A century and a half ago in May 1864, the federal government had a problem. As the Civil War produced causalities at a rapid and brutal pace, the cemeteries in the Washington, D.C., area were filling up.
After scouting possible options for a new cemetery, preference was made for the vast estate of George Washington Custis Lee, the son of Robert E. Lee. The land was on high ground, better to protect against flooding that might resurface the buried, and it had a picturesque view of the capital.
The first soldier was buried at what is now Arlington National Cemetery 150 years ago this week. In recent decades, though, it has been steadily filling up again.
Consider these numbers: Today, more than 400,000 people are buried, cremated or in caskets, across the grounds' 624 acres. With 27 to 30 funeral services a day, five days a week, the cemetery is adding about 7,000 new burials a year.
There is only so much land, though it holds service members from every war in U.S. history, including the re-located remains of casualties from the Revolutionary War and the War of 1812. Almost 4,000 former slaves who lived in Freedman's Village lay to rest at Arlington, as do the remains of 5,000 unknown soldiers. So, too, lay John F. Kennedy, Thurgood Marshall and Medgar Evers, the civil rights leader killed in Mississippi in 1963.
In an effort not to turn people away from the honor of being buried there, expansion projects have been proposed, fought for, adjusted and finalized.
Last year, a new columbarium added 20,000 spots, which can each fit multiple urns. Without it, the cemetery would have been filled up by 2016. Currently underway, the Millennium Project will add close to 30,000 interment sites on a 27-acre expansion on the north side of the grounds.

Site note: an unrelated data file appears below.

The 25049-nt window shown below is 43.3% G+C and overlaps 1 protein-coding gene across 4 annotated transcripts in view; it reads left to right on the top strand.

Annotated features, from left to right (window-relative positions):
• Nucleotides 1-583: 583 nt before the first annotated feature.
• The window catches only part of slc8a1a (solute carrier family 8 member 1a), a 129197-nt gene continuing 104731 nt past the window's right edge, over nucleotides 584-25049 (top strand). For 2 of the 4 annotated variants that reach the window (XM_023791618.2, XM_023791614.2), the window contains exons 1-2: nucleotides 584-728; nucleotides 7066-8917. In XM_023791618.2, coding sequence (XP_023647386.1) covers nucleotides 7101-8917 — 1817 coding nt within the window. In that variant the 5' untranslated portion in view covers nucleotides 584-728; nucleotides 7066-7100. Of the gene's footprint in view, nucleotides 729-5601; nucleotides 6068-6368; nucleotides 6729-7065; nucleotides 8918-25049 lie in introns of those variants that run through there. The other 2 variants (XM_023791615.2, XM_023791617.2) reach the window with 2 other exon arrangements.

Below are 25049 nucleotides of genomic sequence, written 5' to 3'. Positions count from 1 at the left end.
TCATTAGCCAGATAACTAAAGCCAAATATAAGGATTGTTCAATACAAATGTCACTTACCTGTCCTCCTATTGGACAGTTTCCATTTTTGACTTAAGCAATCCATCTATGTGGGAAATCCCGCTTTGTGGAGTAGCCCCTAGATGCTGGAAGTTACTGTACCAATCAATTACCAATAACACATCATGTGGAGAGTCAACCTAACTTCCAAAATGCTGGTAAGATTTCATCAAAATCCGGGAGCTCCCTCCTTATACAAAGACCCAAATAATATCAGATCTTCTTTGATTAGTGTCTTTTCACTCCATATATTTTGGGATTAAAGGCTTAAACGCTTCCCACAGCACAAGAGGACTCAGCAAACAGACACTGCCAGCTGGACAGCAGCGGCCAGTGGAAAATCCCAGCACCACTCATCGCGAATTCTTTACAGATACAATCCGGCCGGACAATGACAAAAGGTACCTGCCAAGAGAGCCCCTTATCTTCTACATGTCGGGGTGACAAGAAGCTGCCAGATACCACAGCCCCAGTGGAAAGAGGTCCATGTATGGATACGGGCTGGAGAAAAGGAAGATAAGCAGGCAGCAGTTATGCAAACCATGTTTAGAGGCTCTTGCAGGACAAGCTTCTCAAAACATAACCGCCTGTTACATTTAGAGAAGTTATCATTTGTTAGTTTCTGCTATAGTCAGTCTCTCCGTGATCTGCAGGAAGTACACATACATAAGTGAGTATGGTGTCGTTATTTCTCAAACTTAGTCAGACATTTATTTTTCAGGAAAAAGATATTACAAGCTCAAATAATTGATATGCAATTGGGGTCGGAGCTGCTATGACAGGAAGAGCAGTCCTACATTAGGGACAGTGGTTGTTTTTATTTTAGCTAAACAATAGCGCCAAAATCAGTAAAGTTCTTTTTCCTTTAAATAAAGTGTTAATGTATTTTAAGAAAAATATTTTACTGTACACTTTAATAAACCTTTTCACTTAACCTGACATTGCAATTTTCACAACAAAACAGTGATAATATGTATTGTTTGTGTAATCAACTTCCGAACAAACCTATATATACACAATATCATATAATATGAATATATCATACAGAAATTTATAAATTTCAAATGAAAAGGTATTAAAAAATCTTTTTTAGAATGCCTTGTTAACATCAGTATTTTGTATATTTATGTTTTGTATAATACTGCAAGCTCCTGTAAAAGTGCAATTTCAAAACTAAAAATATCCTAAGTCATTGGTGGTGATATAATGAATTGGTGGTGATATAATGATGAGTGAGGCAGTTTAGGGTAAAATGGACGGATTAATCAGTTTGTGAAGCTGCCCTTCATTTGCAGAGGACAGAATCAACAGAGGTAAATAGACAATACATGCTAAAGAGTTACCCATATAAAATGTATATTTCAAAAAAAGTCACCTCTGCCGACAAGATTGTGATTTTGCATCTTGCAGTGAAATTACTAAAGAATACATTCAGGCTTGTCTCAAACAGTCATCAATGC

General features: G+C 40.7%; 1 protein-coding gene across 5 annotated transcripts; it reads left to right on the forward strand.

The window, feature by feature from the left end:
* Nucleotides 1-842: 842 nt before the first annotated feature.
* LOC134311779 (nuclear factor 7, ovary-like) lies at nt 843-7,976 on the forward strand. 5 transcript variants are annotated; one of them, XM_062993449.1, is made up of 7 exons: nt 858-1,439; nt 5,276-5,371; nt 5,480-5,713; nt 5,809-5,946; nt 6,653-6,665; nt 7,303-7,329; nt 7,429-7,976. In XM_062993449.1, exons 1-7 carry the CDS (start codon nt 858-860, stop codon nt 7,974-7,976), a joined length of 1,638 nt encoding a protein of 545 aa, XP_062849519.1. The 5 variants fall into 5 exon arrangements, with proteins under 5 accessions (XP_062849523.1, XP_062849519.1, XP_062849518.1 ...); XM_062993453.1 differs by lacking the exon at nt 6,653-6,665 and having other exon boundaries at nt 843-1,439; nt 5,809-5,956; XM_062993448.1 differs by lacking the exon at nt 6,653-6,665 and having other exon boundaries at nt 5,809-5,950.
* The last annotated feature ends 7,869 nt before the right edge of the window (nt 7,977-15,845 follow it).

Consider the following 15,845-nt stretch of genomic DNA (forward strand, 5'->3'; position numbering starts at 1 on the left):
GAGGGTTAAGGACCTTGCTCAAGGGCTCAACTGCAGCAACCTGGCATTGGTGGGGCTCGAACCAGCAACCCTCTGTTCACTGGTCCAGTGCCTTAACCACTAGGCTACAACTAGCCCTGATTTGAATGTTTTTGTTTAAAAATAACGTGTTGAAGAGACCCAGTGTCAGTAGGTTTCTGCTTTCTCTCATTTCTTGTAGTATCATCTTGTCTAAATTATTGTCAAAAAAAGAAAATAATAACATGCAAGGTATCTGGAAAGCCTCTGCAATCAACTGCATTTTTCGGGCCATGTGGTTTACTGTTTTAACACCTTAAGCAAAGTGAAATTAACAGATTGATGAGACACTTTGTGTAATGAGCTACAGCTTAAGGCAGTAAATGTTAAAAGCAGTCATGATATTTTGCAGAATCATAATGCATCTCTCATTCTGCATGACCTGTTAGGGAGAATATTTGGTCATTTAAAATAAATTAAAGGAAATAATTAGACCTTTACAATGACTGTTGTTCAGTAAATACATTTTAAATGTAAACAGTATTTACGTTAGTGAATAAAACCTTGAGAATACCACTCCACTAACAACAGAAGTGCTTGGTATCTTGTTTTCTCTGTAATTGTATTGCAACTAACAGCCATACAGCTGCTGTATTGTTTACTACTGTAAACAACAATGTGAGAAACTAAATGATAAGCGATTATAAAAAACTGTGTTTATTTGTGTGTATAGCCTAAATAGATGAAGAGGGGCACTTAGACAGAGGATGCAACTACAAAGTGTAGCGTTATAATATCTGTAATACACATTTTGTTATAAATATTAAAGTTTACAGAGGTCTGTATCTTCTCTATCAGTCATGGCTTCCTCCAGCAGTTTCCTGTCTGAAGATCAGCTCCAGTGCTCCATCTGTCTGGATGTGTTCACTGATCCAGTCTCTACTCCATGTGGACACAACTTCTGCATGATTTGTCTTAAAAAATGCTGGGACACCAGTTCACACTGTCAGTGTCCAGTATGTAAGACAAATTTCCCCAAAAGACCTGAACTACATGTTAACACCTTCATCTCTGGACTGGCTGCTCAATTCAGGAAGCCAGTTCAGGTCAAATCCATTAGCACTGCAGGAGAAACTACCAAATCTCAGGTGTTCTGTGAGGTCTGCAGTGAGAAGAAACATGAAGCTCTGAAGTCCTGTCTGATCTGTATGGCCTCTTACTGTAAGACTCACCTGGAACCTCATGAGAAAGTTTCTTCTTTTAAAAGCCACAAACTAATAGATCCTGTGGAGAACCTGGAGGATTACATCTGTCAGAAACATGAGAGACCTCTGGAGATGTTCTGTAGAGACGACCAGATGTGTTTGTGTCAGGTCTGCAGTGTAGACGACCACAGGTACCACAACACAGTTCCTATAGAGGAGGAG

The Millennium Project is not without its controversy: How do you find more space to dig while preserving old-growth forests?
To balance preserving trees as old as the Civil War and making room, the cemetery and the National Park Service, which manages part of the grounds, have had to consider the impact on trees. Specifically the white oaks, chestnut oaks, hickory and eastern red cedar trees. Some of the oldest trees there are 250 years old.
Of the 8,500 native and exotic trees blooming on the grounds, an environmental impact study for the Millennium Project has focused on the Arlington Woods, which contains some trees that were around in 1779. The particularly old trees, the Park Service promises, won't be removed.
Why do these trees matter?
They connect us to history physically and metaphorically. There are 36 memorial trees in the cemetery meant as a living tribute to Medal of Honor recipients. More than that, some of the trees are direct descendants of the historic trees; saplings were grown from their seeds or cuttings. Perhaps it's an overly romantic notion to think of the trees as connecting the present day to the nation's bloody beginnings.
One day, though, the Arlington Cemetery will indeed fill up. When that day comes the graves, the fallen service members and the trees that have survived it all will remain.